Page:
BOULDER – If you are thinking about building your real estate portfolio, or if you need an income stream, this three-part series of articles is for you. In my previous article, Part 1 of the series, I outlined why owning a multi-unit rental property could offer benefits that set it apart from single-family rental properties. I also discussed shopping for a multi-unit property, the contract, establishing an LLC or LLLP, and financing. In this article, Part 2 of this three-part series, I will discuss areas of consideration for financing and for evaluating a multi-unit property.
Quick rules of thumb that lenders – and you, as a potential buyer – need to look at include:
Debt Coverage Ratio
In single-family financing, the buyer’s ability to repay is the paramount issue. In multi-family, the lender is more interested in how the property will perform and the ability of the property to pay back the loan. One of the primary rules of thumb used is what is called the debt coverage ratio. The debt coverage ratio is determined by taking the annual rent less all the annual expenses. That number needs to be 1.2 times (or 120% of) the total debt service for the year.
A vacancy rate, based on the lender’s experience, is used in the calculation of the debt coverage ratio above. Often the vacancy rate in some market conditions will substantially change the loan to value that a lender might be willing to do. In addition, a lender might not allow closing with a large number of vacancies.
Capitalization Rate (referred to as the CAP rate)
The CAP rate is simply the net operating income from the property divided by the sales price. Net operating income is defined as gross income less total operating expenses and vacancy.
Cash on Cash Return
This is the cash return after annual expenses and debt service is paid divided by the amount of cash investment made.
Appraisals for multi-unit properties are much more expensive than in the single-family world. However, remember that when buying a 25-unit property, its appraisal is still much less expensive than 25 individual single-family appraisals. The single multi-unit appraisal contains a very detailed analysis of the “income approach” to value. In other words, the income is what creates the value for an apartment building!
A, B, C, and D Buildings
These are classifications generally used in the apartment industry.
In general, Class A is at the newer end of the scale and D is the older end of the scale. Class A units typically don’t have many opportunities to create new value because they are already in great shape and there is nothing more to be done. Class B and C (10- to 30- year-old buildings) will typically have the greatest opportunities to add value. Class D can also have opportunities, but it takes more intensive due diligence to make sure you are avoiding major structural, electrical or plumbing problems.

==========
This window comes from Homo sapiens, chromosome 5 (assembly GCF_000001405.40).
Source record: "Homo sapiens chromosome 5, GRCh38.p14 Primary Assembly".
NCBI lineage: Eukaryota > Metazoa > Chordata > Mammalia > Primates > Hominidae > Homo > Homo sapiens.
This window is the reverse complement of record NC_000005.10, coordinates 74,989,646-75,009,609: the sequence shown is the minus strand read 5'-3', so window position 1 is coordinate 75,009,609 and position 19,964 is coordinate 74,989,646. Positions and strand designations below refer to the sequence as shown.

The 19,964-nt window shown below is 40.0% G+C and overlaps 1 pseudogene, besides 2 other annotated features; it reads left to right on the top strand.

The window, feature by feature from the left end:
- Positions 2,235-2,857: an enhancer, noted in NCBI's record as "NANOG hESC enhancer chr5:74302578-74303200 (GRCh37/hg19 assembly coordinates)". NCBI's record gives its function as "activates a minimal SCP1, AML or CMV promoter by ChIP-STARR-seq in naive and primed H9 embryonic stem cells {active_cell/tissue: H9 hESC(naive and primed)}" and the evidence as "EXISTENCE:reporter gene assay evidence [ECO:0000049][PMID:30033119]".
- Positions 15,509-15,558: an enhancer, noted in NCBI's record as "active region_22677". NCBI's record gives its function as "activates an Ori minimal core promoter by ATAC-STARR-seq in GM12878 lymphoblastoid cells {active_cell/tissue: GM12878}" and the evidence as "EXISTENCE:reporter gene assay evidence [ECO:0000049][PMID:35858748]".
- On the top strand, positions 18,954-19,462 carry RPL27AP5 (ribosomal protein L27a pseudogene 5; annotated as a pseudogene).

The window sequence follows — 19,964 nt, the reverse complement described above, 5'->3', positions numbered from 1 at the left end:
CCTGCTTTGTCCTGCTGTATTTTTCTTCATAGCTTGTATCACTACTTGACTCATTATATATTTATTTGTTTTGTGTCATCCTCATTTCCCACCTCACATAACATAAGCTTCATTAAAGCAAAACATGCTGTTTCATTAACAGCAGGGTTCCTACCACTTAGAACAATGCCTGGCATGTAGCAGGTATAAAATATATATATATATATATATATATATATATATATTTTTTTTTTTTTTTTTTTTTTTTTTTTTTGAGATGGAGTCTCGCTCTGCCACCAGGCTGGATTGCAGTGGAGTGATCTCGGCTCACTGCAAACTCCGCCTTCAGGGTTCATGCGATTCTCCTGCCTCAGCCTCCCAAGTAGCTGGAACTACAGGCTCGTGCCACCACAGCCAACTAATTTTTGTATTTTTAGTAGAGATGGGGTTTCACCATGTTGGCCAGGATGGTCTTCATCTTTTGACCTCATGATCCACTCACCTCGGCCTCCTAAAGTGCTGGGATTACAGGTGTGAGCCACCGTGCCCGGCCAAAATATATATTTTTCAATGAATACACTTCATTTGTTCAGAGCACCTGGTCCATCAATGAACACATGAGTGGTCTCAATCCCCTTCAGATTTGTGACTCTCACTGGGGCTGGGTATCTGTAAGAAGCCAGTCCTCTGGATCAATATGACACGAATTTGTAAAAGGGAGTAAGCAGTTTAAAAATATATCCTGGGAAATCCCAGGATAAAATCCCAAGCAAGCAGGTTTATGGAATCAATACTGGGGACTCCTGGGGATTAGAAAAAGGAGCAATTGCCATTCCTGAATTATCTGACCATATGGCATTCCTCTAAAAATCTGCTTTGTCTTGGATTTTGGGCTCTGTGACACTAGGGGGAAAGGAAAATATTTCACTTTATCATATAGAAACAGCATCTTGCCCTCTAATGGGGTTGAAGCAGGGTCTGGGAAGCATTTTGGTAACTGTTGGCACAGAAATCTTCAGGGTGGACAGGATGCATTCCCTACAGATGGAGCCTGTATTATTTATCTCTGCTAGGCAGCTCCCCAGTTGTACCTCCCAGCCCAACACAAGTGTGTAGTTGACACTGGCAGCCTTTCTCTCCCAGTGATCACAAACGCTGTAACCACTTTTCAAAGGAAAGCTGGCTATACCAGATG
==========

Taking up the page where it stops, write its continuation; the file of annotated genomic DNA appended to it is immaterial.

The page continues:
Part of your contract to purchase a multi-unit building will provide an opportunity to do inspections before closing on the property. Some of these inspections might just be the smart thing to do and others may be required by the lender. It is wise to know what tests your lender will typically require so you have a good idea as to what expenses there will be. Remember, inspectors are paid regardless of whether or not you complete the transaction, but if they find a “show stopper” they are worth every penny. The first inspection is usually a general inspection. The general inspector will go through all the units and look at all aspects of the building. Some parts of the building will likely require a specialist. Those areas might be for things such as the boiler or roof. You may want to have the property checked for lead-based paint, asbestos, aluminum wiring, pests, environmental items, and a variety of other issues.
In my next article, Part 3 and the final article in this three-part series, I will discuss considerations including insurance, closing day, and apartment management – all of which are critical to your ownership of a multi-unit property.
Be sure to pull together a team that includes a mortgage loan officer, financial planner, accountant, and Realtor to consult with as you move forward.
By Duane Duggan, RE/MAX of Boulder. Duane has been a Realtor for RE/MAX of Boulder in Colorado since 1982 and has facilitated over 2,500 transactions over his career, the vast majority from repeat and referred clients. He has been awarded two of the highest honors bestowed by RE/MAX International: the Lifetime Achievement Award and the Circle of Legends Award. Living the life of a Realtor and being immersed in real estate led to the inception of his book, Realtor for Life. For questions, e-mail Duane at email@example.com, call 303.441.5611, or visit boulderco.com.